With my friend Maurice, I have long frequented the Ironmonger Row baths behind Moorfields Eye Hospital. As married men, we appreciated the circumspect and respectful behaviour; for a few quid one felt properly laved and rejuvenated. Nakedness is a great leveller. City traders mingled with taxi drivers; a High Court judge might ‘testiculate’ (talk bollocks) with Maurice, a Labour peer. Afterwards in our robes we relaxed in the cooling-room over cups of tea; the steam induced a state of blissful lassitude.
In 2012, after an ill-spent £16 million refurbishment, the baths were reopened as the Old Street Spa Experience. At a stroke, the local community was priced out: only transient businessmen and affluent Islingtonians can afford the exorbitant entry fee. The art-deco baths, once so atmospheric, have lost their character. Islington council recommends that customers now wear swimwear, which is not only prissy, but unhygienic. The whole point of the Turkish bath — in Yiddish, shvitz — is to enable the body to perspire profusely. Anthony Trollope, in his short story ‘The Turkish Bath’, commended the clothes-free ‘sudation’ as a thing of beauty. He was writing in the aftermath of the Public Baths and Wash-Houses Acts of 1846 and 1847, which enabled local authorities to build sanitary facilities where the poor could wash both their laundry and themselves. Brick Lane, east London’s most mythologised street, was dense with Turkish and Russian vapour baths. Orthodox Hasidim had settled in the area in the 1880s following the pogroms in Russia; shvitz signs were in both Yiddish and English.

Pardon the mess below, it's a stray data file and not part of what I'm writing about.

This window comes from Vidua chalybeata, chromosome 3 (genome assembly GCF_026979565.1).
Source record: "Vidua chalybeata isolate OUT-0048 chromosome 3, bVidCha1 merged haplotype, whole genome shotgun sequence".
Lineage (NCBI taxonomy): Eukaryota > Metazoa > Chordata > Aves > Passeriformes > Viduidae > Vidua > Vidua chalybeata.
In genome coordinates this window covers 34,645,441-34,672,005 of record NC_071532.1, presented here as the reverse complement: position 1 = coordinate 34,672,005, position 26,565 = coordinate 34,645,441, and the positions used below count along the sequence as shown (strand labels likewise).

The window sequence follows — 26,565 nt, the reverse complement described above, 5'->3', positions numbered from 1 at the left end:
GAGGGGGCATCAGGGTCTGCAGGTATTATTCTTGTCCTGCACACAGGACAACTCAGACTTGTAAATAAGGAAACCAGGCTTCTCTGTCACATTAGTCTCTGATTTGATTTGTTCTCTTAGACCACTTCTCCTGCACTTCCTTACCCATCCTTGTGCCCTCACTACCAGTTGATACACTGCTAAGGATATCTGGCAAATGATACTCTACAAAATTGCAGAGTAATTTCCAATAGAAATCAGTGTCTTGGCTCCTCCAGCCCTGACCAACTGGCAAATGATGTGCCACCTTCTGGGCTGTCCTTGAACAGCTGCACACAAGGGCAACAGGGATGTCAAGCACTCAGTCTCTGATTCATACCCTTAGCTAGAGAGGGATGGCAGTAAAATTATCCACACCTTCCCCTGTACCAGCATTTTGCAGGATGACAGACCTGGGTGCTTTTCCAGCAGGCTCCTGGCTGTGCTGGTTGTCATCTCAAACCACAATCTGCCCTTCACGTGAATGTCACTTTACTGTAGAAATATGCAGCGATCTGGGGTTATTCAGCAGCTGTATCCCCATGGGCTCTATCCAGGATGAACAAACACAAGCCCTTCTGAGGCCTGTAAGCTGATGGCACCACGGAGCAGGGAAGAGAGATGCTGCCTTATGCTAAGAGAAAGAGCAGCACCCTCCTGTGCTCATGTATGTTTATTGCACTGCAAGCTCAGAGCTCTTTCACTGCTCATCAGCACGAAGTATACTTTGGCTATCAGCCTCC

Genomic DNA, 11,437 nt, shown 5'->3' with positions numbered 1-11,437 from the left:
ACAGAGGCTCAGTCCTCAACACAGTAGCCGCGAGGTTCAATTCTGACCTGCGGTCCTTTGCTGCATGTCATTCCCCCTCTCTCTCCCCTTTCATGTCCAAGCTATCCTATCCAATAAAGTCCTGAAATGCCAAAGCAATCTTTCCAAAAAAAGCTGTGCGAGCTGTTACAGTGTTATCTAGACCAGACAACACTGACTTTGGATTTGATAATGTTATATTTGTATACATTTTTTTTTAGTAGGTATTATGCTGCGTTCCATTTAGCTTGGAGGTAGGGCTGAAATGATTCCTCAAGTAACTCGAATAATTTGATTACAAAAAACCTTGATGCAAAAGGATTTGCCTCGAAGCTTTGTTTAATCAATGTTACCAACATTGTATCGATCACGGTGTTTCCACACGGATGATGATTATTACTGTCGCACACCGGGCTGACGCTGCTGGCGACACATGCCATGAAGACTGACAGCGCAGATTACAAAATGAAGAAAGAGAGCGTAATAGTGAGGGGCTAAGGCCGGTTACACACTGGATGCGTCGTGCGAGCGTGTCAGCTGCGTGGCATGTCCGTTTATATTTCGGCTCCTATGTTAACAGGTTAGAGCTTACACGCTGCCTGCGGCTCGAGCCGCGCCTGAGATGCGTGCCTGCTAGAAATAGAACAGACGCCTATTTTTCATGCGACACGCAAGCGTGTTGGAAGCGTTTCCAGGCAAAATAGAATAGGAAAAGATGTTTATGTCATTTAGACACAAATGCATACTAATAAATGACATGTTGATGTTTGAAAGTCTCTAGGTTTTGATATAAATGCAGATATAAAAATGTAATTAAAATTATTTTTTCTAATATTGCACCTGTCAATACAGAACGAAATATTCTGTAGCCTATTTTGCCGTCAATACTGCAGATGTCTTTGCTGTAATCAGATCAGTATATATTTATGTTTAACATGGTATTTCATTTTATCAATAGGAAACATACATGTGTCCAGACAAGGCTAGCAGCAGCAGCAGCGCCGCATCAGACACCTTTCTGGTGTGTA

By the mid-1970s, most commercial baths in Britain had closed. As more homes came equipped with running water, the need for public washing diminished. Painkillers served to alleviate the rheumatoid tensions and distempers previously put right by a hammam.